Community-led development "The Apache Way"
This page as about read-only Git mirrors of Apache codebases. Writable Git repositories are also available.
We maintain read-only Git mirrors of many Apache codebases at http://git.apache.org/. These mirrors contain the full version histories (including all branches and tags) of the mirrored codebases and are updated in near real time based on the latest svn commits.
The mirrors can be cloned or pulled from git.apache.org using both the Git and HTTP protocols. Less frequently updated copies of the mirrors are also available on Github. See the mirror page for the available clone URLs.
Please file an INFRA issue (component: Git) to request a new codebase to be mirrored or to change the settings of an existing mirror. When requesting a new mirror, please include the following information:
Name of the codebase, for example "Apache Tika"
Name of the requested Git mirror, for example "tika.git"
Subversion path of the codebase, for example "/lucene/tika"
Subversion layout, in case it is different from the standard "trunk, branches, tags" structure.
This is a proposed workflow for using Git with an Apache codebase. This workflow is mainly targeted to contributors who don't already have commit access to a project.
Once you have cloned or pulled the latest changes to your local Git repository of an Apache codebase, you can start working on it. Whenever you make some changes to the codebase, it's good to have a related issue filed in the issue tracker of the project and to use a similarly named branch in your Git repository. For example, to create a branch for an issue with the key TIKA-123.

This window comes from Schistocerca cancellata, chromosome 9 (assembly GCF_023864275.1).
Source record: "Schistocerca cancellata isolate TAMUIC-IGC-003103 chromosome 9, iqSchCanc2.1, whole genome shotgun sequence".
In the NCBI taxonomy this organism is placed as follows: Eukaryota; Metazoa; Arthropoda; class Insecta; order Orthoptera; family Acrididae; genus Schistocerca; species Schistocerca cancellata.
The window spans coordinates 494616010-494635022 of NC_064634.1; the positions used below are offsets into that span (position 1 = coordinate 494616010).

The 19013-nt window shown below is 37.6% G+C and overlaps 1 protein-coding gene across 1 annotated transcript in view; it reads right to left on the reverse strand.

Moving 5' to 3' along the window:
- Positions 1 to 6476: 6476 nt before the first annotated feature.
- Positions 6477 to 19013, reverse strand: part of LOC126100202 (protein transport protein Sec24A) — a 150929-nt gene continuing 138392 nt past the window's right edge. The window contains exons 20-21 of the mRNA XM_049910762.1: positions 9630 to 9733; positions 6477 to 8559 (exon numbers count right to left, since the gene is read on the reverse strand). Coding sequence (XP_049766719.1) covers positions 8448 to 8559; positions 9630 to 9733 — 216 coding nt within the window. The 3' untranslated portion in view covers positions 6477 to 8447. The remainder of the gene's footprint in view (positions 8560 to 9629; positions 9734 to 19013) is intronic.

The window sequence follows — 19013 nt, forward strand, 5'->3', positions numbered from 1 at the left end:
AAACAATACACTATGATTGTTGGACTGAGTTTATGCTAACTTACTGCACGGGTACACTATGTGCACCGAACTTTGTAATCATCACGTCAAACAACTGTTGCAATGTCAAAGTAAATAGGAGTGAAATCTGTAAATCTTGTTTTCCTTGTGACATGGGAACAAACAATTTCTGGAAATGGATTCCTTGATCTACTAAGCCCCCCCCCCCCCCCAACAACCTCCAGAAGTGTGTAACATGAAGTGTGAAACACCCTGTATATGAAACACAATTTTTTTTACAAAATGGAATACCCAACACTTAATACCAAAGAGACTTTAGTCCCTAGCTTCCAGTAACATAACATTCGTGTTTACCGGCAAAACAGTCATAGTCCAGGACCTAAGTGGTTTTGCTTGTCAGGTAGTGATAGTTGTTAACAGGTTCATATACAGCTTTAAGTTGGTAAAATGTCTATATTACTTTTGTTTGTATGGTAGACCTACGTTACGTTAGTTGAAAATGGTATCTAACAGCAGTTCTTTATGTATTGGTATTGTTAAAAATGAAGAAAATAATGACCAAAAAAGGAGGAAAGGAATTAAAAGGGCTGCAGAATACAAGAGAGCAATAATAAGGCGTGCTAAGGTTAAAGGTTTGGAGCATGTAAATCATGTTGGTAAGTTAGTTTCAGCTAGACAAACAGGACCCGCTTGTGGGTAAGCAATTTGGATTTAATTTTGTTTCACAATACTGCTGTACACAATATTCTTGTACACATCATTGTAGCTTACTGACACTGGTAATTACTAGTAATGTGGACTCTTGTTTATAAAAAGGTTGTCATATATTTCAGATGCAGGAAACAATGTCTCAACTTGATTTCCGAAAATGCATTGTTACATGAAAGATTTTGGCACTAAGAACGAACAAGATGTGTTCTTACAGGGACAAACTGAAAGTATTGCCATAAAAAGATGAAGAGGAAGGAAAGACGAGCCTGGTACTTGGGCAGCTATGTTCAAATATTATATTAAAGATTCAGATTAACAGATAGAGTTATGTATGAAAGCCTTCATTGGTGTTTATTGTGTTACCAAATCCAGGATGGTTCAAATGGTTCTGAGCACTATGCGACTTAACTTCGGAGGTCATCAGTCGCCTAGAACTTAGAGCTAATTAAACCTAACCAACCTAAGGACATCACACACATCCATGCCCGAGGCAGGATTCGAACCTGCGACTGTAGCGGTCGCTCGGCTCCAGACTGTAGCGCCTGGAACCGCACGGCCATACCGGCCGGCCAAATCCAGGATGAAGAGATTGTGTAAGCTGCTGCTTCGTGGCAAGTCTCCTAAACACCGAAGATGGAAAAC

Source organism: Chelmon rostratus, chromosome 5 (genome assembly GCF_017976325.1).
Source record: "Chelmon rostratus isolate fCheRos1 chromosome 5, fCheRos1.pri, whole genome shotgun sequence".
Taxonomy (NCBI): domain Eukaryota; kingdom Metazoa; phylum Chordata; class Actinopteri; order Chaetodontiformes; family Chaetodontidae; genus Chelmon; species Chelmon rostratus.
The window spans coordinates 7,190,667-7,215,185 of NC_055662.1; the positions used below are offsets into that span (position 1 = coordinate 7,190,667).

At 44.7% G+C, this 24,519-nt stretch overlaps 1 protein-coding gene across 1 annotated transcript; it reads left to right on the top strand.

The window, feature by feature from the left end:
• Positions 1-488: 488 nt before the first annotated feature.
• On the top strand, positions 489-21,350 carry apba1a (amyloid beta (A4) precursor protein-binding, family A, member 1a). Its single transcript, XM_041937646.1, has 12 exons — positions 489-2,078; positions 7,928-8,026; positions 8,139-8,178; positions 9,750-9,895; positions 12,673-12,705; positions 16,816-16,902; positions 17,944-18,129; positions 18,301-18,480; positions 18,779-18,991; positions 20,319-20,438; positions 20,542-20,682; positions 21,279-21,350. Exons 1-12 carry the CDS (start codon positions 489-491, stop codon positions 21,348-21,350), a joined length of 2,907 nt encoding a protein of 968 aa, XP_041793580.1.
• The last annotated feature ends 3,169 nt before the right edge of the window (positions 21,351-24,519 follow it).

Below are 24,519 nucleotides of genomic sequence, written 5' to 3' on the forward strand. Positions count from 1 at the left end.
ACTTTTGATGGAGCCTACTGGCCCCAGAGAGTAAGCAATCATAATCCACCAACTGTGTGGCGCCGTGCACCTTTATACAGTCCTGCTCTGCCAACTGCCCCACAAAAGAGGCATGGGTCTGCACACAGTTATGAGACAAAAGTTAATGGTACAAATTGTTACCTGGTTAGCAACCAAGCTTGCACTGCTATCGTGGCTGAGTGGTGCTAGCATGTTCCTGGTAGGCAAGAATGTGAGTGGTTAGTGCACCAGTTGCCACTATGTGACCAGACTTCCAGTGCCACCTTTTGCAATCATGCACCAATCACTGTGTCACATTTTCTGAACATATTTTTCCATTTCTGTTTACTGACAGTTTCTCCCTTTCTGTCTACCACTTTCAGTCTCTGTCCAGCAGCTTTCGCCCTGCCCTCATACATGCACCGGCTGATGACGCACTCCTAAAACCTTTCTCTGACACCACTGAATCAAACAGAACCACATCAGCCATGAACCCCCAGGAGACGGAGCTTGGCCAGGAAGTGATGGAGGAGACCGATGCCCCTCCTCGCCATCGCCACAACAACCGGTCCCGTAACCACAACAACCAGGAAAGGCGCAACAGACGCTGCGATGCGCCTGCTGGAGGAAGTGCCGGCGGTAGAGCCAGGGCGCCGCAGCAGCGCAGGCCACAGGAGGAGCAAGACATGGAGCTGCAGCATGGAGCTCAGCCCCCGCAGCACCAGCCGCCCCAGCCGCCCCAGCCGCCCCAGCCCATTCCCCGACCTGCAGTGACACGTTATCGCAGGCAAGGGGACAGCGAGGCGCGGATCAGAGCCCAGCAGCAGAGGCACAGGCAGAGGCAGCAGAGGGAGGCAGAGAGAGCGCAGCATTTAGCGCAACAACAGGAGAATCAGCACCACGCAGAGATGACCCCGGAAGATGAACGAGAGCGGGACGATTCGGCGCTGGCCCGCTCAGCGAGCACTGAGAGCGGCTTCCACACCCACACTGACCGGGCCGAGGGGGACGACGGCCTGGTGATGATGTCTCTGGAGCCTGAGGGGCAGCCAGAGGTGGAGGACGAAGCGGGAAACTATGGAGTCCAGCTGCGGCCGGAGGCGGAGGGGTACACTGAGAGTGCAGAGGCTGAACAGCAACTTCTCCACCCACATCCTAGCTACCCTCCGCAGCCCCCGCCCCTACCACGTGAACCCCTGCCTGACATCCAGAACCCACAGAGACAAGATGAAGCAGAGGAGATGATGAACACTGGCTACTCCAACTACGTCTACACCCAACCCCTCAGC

git branch TIKA-123 origin/trunk
With per-issue branches you can easily switch back and forth between different issues without worrying about unwanted side-effects from unfinished changes to other issues. Whenever you want to work on the TIKA-123 example issue, simply checkout that branch and start making your changes.
git checkout TIKA-123
It's a good idea to commit your changes whenever you have finished one logical part of the issue. For example when refactoring, make a new commit for each refactoring step you take.
Once you're ready to share your changes with the rest of the project team, you can use the git format-patch command to produce a nice set of patches to attach to the relevant issue.
git format-patch origin/trunk
The sooner you share your work the better. You can repeat the steps of this workflow as often as you like, producing more patches to be attached to the issue tracker. Once some of your patches are accepted and committed to svn, you can rebase your work against the latest trunk. Alternatively, if you're asked to make some changes, you can go back to the original Git commit and modify it until the project team accepts your changes.